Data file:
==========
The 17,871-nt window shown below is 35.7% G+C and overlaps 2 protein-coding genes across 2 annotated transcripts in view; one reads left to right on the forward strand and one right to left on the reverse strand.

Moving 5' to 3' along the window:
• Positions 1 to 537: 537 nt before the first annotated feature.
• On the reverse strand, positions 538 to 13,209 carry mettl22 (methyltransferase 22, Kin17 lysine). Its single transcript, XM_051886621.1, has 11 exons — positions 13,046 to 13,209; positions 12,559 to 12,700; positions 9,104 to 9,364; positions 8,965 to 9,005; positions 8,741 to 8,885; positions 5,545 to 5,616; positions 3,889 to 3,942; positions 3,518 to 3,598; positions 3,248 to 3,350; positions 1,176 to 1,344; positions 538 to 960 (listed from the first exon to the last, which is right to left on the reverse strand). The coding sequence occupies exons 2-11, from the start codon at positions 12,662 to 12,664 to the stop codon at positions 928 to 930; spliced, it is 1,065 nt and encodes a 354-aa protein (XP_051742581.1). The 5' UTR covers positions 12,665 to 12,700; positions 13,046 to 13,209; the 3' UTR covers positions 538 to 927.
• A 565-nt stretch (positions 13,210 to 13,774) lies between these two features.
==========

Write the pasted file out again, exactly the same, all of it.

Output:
The 17,871-nt window shown below is 35.7% G+C and overlaps 2 protein-coding genes across 2 annotated transcripts in view; one reads left to right on the forward strand and one right to left on the reverse strand.

Moving 5' to 3' along the window:
• Positions 1 to 537: 537 nt before the first annotated feature.
• On the reverse strand, positions 538 to 13,209 carry mettl22 (methyltransferase 22, Kin17 lysine). Its single transcript, XM_051886621.1, has 11 exons — positions 13,046 to 13,209; positions 12,559 to 12,700; positions 9,104 to 9,364; positions 8,965 to 9,005; positions 8,741 to 8,885; positions 5,545 to 5,616; positions 3,889 to 3,942; positions 3,518 to 3,598; positions 3,248 to 3,350; positions 1,176 to 1,344; positions 538 to 960 (listed from the first exon to the last, which is right to left on the reverse strand). The coding sequence occupies exons 2-11, from the start codon at positions 12,662 to 12,664 to the stop codon at positions 928 to 930; spliced, it is 1,065 nt and encodes a 354-aa protein (XP_051742581.1). The 5' UTR covers positions 12,665 to 12,700; positions 13,046 to 13,209; the 3' UTR covers positions 538 to 927.
• A 565-nt stretch (positions 13,210 to 13,774) lies between these two features.